The traffic pass we see beneath the sign is from the spring striptill pass followed by the tractor  the corn planter followed by the same tractor sidedressing This pattern existed for nine years before this photo Notice that the soil below the traffic lane below the hole doesnrsquot cave in when excavated above and how we see fewer roots To the right of the hole is a nontraffic lane

The traffic pass we see (beneath the sign) is from the spring strip-till pass, followed by the tractor + the corn planter, followed by the same tractor sidedressing. This pattern existed for nine years before this photo. Notice that the soil below the traffic lane (below the hole) doesn’t cave in when excavated above, and how we see fewer roots. To the right of the hole is a non-traffic lane.

Less traffic in the field, more productivity in the soil

Think different Wisconsin farmer Charlie Hammer has standardized row widths to multiples of 24 on all equipment except his 12-row combine. The corn head is half the width of the planter, so it runs on the traffic lanes half of the time. Overall, this amounts to driving on 25% of his ground, compared to conventional farms where wheels drive on more than 50% to 70% of fields.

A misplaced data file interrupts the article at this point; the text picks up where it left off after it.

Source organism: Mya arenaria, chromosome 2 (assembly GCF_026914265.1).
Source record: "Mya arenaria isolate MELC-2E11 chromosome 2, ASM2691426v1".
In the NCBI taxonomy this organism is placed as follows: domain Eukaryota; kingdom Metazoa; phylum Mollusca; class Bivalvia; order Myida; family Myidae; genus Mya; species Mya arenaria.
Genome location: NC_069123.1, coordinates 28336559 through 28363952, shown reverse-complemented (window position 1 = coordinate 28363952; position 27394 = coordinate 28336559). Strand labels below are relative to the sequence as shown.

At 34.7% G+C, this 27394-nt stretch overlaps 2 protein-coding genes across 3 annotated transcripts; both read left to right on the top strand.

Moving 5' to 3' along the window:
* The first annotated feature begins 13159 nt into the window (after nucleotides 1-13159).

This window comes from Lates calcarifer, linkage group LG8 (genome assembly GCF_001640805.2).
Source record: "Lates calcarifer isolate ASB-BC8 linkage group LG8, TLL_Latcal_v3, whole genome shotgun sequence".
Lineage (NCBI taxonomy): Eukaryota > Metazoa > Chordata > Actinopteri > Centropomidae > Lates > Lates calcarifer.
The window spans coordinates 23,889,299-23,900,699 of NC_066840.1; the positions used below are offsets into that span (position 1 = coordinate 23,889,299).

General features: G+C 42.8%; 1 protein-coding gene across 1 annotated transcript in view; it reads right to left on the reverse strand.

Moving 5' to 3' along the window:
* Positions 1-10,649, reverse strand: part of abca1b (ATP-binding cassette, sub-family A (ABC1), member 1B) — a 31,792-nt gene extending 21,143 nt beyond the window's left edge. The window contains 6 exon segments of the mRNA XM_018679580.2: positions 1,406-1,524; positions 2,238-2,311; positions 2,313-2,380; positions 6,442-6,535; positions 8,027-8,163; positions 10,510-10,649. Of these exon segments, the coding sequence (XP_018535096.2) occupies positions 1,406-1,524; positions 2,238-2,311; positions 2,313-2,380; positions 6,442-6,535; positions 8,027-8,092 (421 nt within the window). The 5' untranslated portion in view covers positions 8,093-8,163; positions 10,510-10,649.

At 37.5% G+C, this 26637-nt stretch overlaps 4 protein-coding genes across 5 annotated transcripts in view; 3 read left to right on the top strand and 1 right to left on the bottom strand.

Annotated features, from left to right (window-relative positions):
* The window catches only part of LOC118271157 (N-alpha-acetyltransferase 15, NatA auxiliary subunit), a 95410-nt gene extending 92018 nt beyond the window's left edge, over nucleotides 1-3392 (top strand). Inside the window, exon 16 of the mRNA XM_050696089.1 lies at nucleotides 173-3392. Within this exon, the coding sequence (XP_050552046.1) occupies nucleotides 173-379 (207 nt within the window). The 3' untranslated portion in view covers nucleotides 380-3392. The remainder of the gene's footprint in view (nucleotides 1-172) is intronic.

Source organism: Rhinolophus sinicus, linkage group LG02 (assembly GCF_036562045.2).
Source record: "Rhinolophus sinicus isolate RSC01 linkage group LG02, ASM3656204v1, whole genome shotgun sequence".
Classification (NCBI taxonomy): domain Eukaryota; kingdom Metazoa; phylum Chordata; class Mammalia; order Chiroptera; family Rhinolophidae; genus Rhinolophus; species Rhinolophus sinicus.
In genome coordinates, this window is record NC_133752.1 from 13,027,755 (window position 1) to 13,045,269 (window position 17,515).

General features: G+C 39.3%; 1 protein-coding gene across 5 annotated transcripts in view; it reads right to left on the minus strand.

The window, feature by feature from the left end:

Charlie Hammer has never done the same thing for too long, except when it comes to wheels on soil. He has deliberately traveled the same controlled-traffic (CT) lanes on his Beaver Dam, Wis., farm to limit soil compaction.

He and wife Nancy Kavazanjian are recognized for new ideas, especially to build soil health and farm productivity. “Our soil, our strength” is their Century farm’s motto. (Nancy is also a United Soybean United Soybean Board director, and Chairwoman, U.S. Farmers and Ranchers Association.)

“We did not set out to design a controlled-traffic system, but it evolved from strip-tilling continuous corn,” Hammer says. “We were routinely moving 15 inches to one side or another of last year’s rows, and guidance made it easy to standardize traffic paths. I’m real happy with where we’re at. Now we have to perfect it.”

New SMS software enhances his A-B (navigation) reference lines for easy field access.

“Any time you change anything, it requires more management initially, compared to just sending someone out to drive in circles until they finish 100 acres,” Hammer jokes. “You have to know that there’s a big learning curve with any new practice, plus yield tradeoffs. But the reward for 10 years [of controlled traffic] has been the motivation to eventually extend the practice to most of our ground over time.”